And dunk me in the creek.

Our creek was full of leeches
That latched on to my toes
And slimy eels and tadpole tails
That ended up my nose …

He tickled me relentlessly
Put toast crumbs in my bed
Gave all my dolls bad haircuts –
Then hanged them in the shed.

We’d wrestle in the lounge room where
He’d pin me to the floor
And twist my arm behind my back
Till I’d cry out ‘No more!’

He’d cheat at every game we played
Refusing to take turns
My tiny arms were black and blue
From daily Chinese burns.

He’d pinch me and he’d punch me
Snap mousetraps on my thumb
He’d raid the cake and biscuit tins
Then dob me in to Mum.

One day I got my own back
It really wasn’t hard
I laid a trail of biscuits
That led out to our yard.

And there amongst the hay bales
He was cornered like a rat
I climbed aboard our tractor

So listen up dear brothers
Here’s my advice to you
Be gentle with your sisters or
They’ll GET YOU TOO!

Meredith has been writing doggerel – and catterel! – since she was six. Her poems have appeared in various publications but she is best known for her book of action verse for the very young, Doodledum Dancing (Penguin, 2007). This poem is from When We Were Young (Penguin). Her other books include several titles in the Aussie Nibbles series, Musical Harriet and No Noise at Our House (due in September). Visit her at

Poetry exercise: Choose someone you know who you'd like to write a poem about - sister, brother, friend, grandparent. Write down three things you know about them, and six descriptive words for them. Try to work all of these things into a poem - maybe you could write one verse about each thing, or tell a story in your poem about something that person did. Your poem doesn't need to rhyme - try writing it by focusing on story and using great descriptive words first.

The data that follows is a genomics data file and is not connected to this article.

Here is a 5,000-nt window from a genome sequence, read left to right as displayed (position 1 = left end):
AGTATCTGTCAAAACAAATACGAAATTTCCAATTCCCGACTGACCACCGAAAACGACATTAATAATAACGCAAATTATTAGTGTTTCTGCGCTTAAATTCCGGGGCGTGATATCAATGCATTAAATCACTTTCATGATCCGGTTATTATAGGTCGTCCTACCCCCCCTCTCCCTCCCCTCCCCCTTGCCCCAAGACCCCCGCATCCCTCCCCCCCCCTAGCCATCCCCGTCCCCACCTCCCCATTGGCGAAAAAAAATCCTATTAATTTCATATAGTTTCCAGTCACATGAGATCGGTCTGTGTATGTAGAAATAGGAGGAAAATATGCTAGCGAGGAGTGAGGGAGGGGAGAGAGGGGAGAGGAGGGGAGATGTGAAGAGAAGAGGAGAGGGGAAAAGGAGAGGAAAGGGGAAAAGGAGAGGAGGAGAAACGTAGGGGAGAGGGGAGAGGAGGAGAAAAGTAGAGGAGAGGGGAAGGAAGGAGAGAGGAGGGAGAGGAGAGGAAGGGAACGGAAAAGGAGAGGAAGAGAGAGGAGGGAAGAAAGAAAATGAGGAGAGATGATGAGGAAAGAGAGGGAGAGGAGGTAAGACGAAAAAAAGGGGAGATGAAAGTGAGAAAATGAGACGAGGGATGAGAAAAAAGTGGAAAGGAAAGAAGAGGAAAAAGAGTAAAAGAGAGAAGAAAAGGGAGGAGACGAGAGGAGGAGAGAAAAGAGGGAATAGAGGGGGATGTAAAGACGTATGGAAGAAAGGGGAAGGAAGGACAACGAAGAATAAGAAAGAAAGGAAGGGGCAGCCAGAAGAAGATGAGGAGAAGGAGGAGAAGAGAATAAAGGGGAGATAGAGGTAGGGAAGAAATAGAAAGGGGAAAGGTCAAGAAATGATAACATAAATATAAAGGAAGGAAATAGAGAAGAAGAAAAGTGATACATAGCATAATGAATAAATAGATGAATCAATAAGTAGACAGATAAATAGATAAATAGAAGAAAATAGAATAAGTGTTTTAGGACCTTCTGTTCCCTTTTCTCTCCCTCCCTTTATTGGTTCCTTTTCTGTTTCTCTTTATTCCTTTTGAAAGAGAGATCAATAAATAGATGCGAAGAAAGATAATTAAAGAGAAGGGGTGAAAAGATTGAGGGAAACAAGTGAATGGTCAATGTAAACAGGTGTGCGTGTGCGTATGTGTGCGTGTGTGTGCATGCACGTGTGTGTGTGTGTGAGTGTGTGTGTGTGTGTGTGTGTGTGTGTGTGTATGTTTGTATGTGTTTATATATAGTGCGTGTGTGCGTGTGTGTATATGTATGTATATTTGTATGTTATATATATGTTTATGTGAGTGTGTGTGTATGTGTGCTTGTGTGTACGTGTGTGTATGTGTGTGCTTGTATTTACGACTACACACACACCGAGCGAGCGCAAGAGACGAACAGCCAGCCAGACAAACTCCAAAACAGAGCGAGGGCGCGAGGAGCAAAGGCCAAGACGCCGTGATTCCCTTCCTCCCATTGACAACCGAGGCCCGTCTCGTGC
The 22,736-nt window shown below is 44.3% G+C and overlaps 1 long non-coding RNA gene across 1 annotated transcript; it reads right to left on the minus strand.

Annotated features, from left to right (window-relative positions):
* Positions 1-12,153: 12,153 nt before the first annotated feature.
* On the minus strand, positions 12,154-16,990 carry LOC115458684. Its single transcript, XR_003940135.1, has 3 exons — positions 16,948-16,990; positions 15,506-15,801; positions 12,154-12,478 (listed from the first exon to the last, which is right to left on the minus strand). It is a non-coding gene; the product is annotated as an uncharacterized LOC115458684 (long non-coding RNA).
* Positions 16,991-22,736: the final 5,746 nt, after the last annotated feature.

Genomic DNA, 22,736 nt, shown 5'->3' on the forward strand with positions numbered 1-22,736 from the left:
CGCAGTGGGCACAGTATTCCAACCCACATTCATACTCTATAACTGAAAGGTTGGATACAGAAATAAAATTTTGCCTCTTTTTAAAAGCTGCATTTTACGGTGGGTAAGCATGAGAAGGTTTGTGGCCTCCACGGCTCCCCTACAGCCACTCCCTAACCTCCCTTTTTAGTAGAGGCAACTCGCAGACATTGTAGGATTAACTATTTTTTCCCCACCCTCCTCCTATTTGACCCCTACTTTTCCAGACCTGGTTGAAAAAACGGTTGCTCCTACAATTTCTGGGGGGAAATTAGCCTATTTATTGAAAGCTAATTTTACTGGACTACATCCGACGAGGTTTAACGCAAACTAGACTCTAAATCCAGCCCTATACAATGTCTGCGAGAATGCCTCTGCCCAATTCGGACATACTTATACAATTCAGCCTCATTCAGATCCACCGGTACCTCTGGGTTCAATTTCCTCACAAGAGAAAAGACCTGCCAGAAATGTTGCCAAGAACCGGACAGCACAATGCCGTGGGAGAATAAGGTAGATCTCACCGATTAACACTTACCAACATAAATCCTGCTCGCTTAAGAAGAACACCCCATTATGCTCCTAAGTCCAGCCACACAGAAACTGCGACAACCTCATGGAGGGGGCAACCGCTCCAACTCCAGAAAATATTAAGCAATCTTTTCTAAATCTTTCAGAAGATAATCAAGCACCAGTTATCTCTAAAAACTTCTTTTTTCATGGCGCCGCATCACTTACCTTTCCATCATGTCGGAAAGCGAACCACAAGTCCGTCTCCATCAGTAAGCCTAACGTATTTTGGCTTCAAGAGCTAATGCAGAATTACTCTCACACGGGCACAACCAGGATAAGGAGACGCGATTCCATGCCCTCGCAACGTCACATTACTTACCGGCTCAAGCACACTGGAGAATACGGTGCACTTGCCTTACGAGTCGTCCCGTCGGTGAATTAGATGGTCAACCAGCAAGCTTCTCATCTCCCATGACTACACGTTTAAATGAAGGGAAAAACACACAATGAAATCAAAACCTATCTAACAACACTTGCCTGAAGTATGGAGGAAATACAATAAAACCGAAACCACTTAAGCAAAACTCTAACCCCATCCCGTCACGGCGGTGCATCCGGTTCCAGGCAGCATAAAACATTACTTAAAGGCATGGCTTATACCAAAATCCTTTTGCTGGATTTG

Saturday, October 4, 2008

Week 9

Making Wardrobe Space
Lorraine Marwood

The huntsman spider hangs
last season's body suit
on the rough hooks of
the old wooden post.

Put out to air
in the drying summer sun,

see it twirl, spin,
move mock spider legs.

Passing by, I can almost
believe that the flesh and blood
owner is a puppeteer hiding
behind ridges of wood,
pulling silk wires to make
his old self do a predatory

Lorraine says: 'Making wardrobe space' - the idea came from watching the shell of a huntsman spider swinging on the fence post at our farm. It reminded me of outgrown clothes as children grow and that prompted me to think about spiders and their outgrown suits.
Lorraine loves writing poetry. Poetry allows her freedom to gather images and to build them into a different slant on the world. Great satisfying fun. Lately her love of poetry has gown into a verse novel, out now: Ratwhiskers and me (Walker Books).

Poetry exercise: Is there something small but strange or different in your house? A secret corner? An insect's home? A tiny treasured object? Write a poem about something small that doesn't belong to you - imagine its owner, or create a small story about it and tell it through a poem.